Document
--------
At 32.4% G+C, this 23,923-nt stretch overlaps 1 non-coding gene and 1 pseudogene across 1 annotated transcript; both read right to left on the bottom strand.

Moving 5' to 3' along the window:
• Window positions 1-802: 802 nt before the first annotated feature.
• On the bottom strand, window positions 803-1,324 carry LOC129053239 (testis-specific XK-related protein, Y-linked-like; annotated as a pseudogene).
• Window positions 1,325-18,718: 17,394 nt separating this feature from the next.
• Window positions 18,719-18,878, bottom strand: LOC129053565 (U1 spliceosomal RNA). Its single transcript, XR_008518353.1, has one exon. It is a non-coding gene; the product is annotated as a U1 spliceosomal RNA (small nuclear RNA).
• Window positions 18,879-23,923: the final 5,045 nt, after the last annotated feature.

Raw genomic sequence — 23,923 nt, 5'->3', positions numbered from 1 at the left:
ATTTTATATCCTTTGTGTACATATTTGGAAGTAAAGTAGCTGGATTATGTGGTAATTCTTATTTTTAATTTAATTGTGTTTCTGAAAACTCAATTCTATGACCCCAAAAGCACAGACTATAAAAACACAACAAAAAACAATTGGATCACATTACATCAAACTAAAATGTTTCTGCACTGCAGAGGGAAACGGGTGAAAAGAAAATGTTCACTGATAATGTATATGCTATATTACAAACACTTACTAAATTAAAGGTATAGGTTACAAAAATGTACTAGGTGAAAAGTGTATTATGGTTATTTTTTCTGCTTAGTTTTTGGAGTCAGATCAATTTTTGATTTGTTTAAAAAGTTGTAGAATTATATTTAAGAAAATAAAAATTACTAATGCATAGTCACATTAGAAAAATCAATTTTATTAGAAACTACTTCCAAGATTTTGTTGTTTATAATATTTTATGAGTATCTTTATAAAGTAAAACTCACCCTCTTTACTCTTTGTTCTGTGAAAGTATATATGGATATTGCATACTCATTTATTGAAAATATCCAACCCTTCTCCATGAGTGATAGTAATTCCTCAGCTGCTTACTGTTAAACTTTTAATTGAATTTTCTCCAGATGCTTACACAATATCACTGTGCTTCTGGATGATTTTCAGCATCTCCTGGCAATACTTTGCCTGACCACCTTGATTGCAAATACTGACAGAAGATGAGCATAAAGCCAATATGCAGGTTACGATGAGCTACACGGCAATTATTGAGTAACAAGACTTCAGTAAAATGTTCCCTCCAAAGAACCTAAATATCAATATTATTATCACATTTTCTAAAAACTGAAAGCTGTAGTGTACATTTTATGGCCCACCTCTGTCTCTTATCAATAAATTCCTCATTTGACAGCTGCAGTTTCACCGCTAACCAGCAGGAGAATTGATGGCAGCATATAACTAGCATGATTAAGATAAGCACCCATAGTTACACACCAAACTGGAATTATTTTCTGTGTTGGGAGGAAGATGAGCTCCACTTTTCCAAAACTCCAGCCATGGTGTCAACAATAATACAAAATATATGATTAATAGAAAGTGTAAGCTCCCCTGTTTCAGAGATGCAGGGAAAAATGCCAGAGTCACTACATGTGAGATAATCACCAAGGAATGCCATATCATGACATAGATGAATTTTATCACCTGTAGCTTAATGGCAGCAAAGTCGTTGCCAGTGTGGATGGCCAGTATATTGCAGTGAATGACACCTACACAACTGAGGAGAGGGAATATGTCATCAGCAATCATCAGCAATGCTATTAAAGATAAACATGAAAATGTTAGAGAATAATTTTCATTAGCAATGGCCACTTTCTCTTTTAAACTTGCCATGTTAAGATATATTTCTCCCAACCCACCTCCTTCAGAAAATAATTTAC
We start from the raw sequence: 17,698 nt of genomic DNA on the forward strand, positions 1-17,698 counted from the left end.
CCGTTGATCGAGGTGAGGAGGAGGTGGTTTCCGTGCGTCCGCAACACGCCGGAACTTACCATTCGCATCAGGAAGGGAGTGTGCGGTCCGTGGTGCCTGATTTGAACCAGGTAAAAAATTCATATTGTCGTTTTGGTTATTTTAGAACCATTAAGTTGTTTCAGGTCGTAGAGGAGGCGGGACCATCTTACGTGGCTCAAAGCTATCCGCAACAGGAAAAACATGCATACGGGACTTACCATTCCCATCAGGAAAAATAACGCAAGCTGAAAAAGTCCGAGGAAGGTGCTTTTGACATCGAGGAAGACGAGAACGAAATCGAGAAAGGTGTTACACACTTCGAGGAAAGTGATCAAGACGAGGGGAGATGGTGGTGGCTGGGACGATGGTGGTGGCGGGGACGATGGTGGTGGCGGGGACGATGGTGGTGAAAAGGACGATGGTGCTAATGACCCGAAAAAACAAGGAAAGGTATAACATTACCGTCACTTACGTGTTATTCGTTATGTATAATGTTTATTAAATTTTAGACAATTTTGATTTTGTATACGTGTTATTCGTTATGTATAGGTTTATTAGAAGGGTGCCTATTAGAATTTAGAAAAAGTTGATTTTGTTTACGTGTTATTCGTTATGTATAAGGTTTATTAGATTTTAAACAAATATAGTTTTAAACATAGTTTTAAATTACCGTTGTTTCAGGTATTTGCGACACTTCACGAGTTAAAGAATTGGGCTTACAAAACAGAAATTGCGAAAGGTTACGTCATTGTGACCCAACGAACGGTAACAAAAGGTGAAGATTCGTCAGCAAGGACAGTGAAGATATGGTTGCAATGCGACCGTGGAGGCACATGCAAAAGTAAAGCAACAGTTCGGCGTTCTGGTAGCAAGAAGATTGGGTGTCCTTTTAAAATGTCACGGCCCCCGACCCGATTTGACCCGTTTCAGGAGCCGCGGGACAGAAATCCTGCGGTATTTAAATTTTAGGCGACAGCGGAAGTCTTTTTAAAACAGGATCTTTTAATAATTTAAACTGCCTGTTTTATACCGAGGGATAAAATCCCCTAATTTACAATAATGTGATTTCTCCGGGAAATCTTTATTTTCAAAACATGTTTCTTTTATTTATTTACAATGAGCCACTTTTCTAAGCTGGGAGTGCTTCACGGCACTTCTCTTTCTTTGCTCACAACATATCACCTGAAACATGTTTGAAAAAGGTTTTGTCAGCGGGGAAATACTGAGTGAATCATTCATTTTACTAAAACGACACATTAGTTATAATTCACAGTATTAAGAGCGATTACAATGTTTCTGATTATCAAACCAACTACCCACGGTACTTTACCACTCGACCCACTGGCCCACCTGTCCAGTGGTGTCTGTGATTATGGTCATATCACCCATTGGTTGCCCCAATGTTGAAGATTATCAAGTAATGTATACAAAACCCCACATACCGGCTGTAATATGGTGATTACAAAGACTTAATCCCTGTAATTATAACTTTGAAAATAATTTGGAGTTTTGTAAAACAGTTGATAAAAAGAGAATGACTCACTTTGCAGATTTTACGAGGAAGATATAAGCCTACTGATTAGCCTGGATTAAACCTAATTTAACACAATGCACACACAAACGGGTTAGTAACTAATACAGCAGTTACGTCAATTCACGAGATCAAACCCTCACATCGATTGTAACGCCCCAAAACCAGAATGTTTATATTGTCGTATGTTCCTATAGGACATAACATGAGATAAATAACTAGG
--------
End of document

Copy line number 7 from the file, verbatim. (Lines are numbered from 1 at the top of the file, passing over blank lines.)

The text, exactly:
• Window positions 18,879-23,923: the final 5,045 nt, after the last annotated feature.